Probation officers work with adult offenders, supervising those who are serving non-custodial sentences as well those released from prison on licence. They conduct offender risk assessments in order to protect the public, and ensure offenders' awareness of the impact of their crime on their victims and the public.
They manage and enforce the conditions of community orders, imposed by courts. Community orders are an alternative to a prison sentence and can involve the offender in activities such as unpaid work (also known as community payback), programmes aimed at changing offenders' attitudes and behaviour and alcohol or drug rehabilitation.
Probation officers interact with offenders, victims, police and prison colleagues on a regular basis. They also work closely with local authorities, social services, housing departments and a range of independent and voluntary sector partners.
Probation services are provided by 35 probation trusts in England and Wales. Scotland and Northern Ireland have their own separate system of justice. For more information see:
Typical work activities
Work activities vary but typically involve some or all of the following:
- providing pre-sentence reports for court on people charged with an offence, which help magistrates and judges to decide what sentence should be passed;
- carrying out risk assessments in order to protect the public for further possible offending;
- managing and enforcing community orders made by the courts, which may involve participation in group programmes (usually run by specially trained probation officers), ensuring offenders attend supervision with a probation officer, and/or ensuring offenders undertake unpaid work that benefits the community (if offenders do not cooperate, the probation officer will arrange their return to court for a further punishment);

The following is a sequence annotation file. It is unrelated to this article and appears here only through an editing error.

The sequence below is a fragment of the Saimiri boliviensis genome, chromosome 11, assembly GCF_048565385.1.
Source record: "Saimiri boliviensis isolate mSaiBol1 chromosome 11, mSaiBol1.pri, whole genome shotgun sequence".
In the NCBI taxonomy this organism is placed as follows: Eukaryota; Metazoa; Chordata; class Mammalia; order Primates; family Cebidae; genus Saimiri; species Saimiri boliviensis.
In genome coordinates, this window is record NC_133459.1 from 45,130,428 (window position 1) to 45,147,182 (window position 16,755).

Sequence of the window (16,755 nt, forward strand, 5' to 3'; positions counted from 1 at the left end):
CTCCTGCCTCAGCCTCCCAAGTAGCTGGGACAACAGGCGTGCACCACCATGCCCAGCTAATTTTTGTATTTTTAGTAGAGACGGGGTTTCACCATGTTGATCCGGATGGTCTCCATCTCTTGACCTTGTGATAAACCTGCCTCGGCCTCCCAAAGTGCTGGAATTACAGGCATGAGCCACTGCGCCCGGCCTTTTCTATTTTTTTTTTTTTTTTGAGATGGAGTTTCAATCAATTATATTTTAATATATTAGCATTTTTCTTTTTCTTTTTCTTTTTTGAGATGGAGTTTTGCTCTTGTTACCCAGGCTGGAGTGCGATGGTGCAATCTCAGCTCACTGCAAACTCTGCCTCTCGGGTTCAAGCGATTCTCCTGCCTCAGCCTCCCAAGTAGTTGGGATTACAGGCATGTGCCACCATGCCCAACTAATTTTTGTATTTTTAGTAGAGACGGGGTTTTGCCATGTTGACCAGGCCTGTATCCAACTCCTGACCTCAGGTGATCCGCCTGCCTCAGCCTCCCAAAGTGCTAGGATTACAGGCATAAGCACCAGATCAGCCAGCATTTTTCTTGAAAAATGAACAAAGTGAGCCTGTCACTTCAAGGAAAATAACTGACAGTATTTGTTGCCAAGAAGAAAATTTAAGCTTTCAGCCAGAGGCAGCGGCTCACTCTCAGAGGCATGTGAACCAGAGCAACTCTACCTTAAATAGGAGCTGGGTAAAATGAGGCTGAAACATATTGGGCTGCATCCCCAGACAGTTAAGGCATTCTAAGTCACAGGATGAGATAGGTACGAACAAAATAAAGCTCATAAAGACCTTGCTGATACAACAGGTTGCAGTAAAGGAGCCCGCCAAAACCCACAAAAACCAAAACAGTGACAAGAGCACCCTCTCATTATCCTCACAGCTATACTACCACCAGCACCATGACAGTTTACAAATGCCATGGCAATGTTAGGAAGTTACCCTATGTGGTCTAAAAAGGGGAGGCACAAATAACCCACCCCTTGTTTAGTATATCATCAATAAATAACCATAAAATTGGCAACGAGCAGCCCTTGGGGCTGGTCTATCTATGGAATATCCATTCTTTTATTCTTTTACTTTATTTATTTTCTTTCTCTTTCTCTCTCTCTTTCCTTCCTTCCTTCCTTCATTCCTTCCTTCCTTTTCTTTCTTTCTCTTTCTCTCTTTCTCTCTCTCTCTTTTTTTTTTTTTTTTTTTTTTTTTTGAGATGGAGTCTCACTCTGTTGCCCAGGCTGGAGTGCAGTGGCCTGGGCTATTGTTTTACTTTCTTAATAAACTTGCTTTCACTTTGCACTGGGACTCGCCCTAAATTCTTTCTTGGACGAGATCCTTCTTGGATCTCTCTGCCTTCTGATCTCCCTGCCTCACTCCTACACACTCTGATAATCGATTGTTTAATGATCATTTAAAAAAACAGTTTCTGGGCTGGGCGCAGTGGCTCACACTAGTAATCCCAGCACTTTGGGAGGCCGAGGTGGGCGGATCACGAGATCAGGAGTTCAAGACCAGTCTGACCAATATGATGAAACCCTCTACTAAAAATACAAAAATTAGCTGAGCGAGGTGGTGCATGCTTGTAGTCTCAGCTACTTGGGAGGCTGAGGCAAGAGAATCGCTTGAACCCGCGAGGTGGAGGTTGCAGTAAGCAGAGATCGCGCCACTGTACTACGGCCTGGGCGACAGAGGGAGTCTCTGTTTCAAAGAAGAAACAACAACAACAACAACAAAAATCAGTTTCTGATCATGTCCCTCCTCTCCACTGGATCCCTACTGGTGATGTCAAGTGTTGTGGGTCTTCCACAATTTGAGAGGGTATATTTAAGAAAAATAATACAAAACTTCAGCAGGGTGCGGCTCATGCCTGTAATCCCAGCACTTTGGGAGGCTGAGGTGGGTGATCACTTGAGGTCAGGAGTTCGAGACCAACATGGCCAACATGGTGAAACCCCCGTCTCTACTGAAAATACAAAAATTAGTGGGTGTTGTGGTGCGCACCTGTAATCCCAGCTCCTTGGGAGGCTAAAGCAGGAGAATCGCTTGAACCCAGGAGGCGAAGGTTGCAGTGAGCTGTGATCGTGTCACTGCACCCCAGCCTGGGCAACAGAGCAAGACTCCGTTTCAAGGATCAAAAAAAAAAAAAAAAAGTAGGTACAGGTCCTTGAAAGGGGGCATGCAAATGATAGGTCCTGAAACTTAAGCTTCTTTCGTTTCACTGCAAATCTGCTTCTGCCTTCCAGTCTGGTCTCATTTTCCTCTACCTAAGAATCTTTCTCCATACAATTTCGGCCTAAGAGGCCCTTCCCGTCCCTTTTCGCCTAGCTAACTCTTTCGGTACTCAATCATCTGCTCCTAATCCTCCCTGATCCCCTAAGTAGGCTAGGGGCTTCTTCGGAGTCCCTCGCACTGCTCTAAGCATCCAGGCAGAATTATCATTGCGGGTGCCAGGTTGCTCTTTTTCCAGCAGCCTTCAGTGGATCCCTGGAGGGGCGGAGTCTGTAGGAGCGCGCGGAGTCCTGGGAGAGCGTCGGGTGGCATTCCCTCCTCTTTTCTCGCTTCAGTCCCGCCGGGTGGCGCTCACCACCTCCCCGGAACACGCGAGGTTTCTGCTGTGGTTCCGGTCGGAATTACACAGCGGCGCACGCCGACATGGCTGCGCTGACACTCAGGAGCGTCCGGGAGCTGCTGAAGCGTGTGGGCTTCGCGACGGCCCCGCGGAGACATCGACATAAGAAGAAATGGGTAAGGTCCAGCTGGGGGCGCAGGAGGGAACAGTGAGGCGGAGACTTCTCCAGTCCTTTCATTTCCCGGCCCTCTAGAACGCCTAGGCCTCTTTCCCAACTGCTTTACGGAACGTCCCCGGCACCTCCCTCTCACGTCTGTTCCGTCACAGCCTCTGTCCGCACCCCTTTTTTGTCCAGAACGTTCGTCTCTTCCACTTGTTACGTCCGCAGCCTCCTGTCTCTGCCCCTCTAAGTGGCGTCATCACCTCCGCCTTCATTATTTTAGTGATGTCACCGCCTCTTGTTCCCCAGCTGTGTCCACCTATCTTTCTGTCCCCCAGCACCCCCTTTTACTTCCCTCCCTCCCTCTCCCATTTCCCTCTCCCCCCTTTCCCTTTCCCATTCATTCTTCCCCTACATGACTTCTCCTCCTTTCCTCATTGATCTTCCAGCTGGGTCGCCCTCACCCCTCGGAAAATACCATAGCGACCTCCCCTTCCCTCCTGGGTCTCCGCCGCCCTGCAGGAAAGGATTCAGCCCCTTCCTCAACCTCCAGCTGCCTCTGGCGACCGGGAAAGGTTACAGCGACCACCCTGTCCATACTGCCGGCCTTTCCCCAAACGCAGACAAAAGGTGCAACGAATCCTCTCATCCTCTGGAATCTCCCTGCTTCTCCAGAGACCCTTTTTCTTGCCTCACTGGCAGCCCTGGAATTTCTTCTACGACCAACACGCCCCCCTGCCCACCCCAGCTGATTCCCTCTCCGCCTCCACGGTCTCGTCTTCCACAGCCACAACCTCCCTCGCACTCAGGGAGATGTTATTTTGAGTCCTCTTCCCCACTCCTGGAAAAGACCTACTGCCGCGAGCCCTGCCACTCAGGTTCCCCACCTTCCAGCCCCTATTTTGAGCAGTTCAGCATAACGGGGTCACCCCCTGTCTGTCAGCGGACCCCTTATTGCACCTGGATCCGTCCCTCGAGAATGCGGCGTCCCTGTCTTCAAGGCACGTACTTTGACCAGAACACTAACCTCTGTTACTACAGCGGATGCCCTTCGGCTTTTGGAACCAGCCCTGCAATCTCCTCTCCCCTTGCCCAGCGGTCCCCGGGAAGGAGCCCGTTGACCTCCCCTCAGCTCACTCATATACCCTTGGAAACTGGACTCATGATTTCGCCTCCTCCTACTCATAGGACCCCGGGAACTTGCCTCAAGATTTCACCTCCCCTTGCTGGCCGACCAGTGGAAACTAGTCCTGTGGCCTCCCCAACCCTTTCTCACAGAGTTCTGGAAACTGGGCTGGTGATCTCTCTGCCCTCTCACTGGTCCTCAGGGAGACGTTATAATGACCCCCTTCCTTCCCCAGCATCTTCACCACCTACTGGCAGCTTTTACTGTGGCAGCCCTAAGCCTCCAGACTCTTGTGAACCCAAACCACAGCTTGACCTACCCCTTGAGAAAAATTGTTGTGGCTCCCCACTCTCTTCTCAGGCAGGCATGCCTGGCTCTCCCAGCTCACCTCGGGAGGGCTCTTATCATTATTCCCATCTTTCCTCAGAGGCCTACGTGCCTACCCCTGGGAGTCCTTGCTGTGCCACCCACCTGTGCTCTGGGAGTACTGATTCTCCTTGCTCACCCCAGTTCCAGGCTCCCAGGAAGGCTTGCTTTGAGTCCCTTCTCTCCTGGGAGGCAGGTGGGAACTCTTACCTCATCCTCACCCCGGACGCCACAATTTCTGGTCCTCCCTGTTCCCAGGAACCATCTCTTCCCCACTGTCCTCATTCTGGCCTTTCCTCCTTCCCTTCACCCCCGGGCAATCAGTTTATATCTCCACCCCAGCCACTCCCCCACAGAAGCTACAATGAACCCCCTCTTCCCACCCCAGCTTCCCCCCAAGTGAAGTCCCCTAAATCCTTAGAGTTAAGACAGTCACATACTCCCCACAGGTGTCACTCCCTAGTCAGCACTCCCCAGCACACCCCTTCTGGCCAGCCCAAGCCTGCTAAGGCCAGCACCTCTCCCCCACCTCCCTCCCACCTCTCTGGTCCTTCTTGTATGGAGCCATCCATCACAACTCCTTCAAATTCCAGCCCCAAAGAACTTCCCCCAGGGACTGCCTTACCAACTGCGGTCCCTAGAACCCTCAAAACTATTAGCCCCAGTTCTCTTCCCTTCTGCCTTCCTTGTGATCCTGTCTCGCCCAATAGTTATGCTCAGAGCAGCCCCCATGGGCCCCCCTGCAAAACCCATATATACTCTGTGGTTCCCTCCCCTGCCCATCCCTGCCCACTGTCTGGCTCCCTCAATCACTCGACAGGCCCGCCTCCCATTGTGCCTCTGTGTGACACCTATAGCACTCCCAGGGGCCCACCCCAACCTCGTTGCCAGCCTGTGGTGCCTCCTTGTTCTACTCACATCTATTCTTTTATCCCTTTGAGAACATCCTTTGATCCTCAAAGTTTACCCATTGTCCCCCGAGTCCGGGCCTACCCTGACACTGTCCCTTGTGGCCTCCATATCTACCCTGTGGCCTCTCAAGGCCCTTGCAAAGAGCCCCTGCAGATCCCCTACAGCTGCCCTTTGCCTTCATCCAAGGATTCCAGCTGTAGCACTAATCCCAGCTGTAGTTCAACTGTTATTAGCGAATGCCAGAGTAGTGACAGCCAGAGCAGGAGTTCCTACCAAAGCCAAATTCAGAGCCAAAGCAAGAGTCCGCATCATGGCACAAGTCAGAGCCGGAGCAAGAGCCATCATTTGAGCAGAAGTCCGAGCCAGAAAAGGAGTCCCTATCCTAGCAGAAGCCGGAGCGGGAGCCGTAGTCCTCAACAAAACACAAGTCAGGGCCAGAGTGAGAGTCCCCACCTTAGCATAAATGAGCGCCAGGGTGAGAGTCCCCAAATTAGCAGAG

- delivering specialist programmes to change offenders' attitudes and behaviour in order to help reduce further offending;
- providing specialist reports to prison governors and parole review boards that help determine whether a prisoner should be released and, if so, under what conditions, e.g. curfew/tagging order or probation supervision;
- undertaking meticulous record keeping and review processes;
- working with prisoners during and after their sentence, helping them to reintegrate into the community;
- liaising with victims of serious crime to keep them informed about a prisoner's progress in prison;
- gathering feedback from the victim(s) about the impact of the offence and any fears and concerns about the proposed release of the prisoner;
- working with other agencies to help local crime reduction and community safety, e.g. police, local authorities, courts, health services, substance/misuse/drug services, voluntary agencies and youth offending teams;
- managing approved premises (formerly called hostels), which provide accommodation for people on bail or probation or offenders on parole;
- attending court, sometimes to testify about written recommendations in reports.